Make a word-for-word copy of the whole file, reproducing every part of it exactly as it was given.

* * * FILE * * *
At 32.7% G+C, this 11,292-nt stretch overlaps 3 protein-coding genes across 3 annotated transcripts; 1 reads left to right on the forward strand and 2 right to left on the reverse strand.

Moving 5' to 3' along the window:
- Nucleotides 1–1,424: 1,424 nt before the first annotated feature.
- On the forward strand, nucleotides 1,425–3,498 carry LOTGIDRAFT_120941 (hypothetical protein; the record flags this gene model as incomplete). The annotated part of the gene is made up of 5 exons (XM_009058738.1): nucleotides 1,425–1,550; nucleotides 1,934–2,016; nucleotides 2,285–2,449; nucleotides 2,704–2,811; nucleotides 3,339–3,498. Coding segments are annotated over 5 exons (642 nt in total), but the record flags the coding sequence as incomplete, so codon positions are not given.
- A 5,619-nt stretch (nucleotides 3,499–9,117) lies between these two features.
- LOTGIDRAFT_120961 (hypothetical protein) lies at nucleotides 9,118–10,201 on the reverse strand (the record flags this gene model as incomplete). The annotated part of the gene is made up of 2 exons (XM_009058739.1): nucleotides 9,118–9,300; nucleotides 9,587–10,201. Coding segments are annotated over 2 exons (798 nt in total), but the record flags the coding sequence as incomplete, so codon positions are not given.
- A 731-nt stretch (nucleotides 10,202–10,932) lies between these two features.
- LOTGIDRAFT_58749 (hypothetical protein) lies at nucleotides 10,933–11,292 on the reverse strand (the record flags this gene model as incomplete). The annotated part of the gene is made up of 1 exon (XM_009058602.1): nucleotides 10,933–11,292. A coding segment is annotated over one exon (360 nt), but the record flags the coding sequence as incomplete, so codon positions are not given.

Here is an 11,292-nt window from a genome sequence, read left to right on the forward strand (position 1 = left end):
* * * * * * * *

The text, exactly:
At 32.7% G+C, this 11,292-nt stretch overlaps 3 protein-coding genes across 3 annotated transcripts; 1 reads left to right on the forward strand and 2 right to left on the reverse strand.

Moving 5' to 3' along the window:
- Nucleotides 1–1,424: 1,424 nt before the first annotated feature.
- On the forward strand, nucleotides 1,425–3,498 carry LOTGIDRAFT_120941 (hypothetical protein; the record flags this gene model as incomplete). The annotated part of the gene is made up of 5 exons (XM_009058738.1): nucleotides 1,425–1,550; nucleotides 1,934–2,016; nucleotides 2,285–2,449; nucleotides 2,704–2,811; nucleotides 3,339–3,498. Coding segments are annotated over 5 exons (642 nt in total), but the record flags the coding sequence as incomplete, so codon positions are not given.
- A 5,619-nt stretch (nucleotides 3,499–9,117) lies between these two features.
- LOTGIDRAFT_120961 (hypothetical protein) lies at nucleotides 9,118–10,201 on the reverse strand (the record flags this gene model as incomplete). The annotated part of the gene is made up of 2 exons (XM_009058739.1): nucleotides 9,118–9,300; nucleotides 9,587–10,201. Coding segments are annotated over 2 exons (798 nt in total), but the record flags the coding sequence as incomplete, so codon positions are not given.
- A 731-nt stretch (nucleotides 10,202–10,932) lies between these two features.
- LOTGIDRAFT_58749 (hypothetical protein) lies at nucleotides 10,933–11,292 on the reverse strand (the record flags this gene model as incomplete). The annotated part of the gene is made up of 1 exon (XM_009058602.1): nucleotides 10,933–11,292. A coding segment is annotated over one exon (360 nt), but the record flags the coding sequence as incomplete, so codon positions are not given.

Here is an 11,292-nt window from a genome sequence, read left to right on the forward strand (position 1 = left end):